Logging and Burning in Amazon Causes Annual Loss of 54 Million Tons of Carbon
Selective logging, partial destruction by burning, and fragmentation resulting from the development of pastures and plantations in the Amazon rainforest has resulted in an annual loss of 54 million tons of carbon, demonstrating how significant such practices are in terms of global warming.
This total represents up to 40 percent of the carbon loss caused by deforestation in the region, and yet these practices are not at the forefront of people's minds when it comes to greenhouse gas emissions and conserving the Amazon.
"The impacts of timber extraction, burning and fragmentation have received little notice because all the efforts have been focused on preventing further deforestation," first author Erika Berenguer of the UK's Lancaster University said in a statement. "However, our study has shown that this other type of degradation is having a severe impact on the forest, with enormous quantities of previously stored carbon being lost into the atmosphere."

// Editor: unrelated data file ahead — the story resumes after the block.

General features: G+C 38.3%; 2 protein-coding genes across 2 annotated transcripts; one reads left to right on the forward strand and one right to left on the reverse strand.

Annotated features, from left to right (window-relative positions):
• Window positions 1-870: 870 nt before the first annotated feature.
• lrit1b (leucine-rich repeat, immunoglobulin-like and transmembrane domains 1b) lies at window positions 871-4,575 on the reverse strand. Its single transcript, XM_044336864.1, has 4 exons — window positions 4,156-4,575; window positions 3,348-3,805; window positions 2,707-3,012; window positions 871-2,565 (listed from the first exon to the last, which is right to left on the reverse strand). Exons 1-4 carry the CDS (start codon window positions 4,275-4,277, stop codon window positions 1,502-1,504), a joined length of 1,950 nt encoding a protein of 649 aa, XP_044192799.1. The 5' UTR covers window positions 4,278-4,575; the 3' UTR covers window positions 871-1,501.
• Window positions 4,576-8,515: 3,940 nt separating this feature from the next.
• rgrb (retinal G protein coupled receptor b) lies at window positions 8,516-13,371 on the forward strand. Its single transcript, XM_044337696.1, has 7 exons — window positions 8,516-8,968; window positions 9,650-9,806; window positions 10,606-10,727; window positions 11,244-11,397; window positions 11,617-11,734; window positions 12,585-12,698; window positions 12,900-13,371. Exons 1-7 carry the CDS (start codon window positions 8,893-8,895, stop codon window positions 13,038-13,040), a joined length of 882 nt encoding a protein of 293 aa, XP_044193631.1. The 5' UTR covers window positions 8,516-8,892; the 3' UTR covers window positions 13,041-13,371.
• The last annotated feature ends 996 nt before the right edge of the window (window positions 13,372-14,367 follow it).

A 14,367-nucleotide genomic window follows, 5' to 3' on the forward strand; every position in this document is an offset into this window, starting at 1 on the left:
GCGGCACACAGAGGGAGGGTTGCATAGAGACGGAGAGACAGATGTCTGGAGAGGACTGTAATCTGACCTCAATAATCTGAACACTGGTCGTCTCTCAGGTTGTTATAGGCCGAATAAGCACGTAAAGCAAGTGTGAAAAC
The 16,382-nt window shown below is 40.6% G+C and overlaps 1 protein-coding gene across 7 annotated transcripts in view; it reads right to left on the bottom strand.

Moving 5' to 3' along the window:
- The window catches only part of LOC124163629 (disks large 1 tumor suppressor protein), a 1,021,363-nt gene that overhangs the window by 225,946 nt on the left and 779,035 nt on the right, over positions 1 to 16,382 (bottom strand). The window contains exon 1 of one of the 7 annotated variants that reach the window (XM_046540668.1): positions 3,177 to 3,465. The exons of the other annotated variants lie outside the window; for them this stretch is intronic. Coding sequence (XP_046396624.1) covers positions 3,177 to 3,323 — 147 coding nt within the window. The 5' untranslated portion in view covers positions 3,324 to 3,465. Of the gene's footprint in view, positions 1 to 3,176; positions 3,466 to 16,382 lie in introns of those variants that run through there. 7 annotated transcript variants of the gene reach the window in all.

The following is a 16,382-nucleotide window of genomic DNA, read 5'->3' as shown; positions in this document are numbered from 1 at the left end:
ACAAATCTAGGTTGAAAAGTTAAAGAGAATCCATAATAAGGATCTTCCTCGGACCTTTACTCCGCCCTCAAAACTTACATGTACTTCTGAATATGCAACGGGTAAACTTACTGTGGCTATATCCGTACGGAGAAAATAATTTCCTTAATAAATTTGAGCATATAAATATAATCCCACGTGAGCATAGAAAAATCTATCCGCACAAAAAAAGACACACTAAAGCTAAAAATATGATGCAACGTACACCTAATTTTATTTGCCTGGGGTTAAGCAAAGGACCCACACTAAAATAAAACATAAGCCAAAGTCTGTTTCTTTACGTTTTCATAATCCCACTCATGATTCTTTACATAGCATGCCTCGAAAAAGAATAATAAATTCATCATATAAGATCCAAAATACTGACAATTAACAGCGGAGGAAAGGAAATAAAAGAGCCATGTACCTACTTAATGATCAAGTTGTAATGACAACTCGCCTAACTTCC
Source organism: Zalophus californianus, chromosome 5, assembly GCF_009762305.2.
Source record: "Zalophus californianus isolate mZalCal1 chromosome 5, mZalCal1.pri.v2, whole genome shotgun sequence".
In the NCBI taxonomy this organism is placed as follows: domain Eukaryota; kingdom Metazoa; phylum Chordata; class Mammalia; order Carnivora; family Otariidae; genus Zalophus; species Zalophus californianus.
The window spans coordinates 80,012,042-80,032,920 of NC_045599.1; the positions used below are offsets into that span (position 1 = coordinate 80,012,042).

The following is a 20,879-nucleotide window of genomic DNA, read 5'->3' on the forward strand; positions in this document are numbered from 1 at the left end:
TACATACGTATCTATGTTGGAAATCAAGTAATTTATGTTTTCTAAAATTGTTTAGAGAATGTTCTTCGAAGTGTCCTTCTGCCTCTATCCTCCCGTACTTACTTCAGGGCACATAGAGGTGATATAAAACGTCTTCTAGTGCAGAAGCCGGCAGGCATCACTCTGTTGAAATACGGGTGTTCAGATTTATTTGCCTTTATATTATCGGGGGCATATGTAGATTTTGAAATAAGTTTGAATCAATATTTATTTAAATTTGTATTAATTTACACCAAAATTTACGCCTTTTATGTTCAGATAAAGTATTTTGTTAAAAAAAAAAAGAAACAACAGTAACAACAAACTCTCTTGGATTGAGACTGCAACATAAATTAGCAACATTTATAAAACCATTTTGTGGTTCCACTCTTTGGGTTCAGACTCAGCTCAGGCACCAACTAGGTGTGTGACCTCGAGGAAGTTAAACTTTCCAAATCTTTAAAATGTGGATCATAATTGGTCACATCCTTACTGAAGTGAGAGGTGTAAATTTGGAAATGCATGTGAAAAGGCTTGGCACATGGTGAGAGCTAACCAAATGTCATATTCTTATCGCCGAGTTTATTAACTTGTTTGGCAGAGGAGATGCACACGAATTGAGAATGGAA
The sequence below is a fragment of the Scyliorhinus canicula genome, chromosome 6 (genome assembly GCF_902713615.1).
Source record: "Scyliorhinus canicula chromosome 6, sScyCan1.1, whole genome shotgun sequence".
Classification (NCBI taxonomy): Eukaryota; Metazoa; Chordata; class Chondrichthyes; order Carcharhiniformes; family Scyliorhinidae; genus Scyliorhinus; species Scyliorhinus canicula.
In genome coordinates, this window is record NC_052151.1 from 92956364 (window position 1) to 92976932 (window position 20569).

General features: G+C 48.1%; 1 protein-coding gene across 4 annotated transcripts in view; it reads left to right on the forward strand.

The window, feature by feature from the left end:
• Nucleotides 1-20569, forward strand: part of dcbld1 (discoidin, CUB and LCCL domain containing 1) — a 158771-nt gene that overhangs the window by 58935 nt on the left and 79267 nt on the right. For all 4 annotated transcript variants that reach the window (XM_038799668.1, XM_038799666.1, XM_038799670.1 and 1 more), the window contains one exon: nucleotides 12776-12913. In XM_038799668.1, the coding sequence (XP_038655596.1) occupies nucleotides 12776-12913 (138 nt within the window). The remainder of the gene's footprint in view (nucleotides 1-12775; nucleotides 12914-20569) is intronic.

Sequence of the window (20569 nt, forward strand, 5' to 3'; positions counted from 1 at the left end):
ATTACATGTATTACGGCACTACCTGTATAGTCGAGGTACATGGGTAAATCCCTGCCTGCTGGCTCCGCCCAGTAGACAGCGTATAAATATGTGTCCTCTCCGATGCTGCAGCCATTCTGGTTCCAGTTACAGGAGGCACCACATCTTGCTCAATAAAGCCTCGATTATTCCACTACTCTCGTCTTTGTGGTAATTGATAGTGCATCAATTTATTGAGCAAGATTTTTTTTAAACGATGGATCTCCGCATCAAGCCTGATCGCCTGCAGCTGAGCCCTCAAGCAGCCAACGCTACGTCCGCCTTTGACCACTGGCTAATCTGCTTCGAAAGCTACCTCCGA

Still, the study does not belittle efforts to halt deforestation - rates have fallen more than 70 percent over the last decade thanks to conservation efforts.
One of the reasons that this particular type of degradation has gone unnoticed is because it is difficult to monitor.
"Satellite imagery allows much easier detection of areas that are totally deforested," co-author Joice Ferreira explained.
So for this study, published in the journal Global Change Biology, researchers combined satellite imagery with field study to assess damage over the last 20 years to Santarém and Paragominas regions, located in the eastern part of the Amazon.
"We collected data from more than 70,000 trees and took more than 5,000 samples of soil, dead wood and other components of what is known as carbon stock. It was the largest study conducted to date regarding carbon loss from tropical forests due to selective logging and wildfires," Ferreira said.
Researchers concluded their study by saying that forests that were disturbed by logging or fire had from 18 percent to 57 percent less carbon than those that were untouched.
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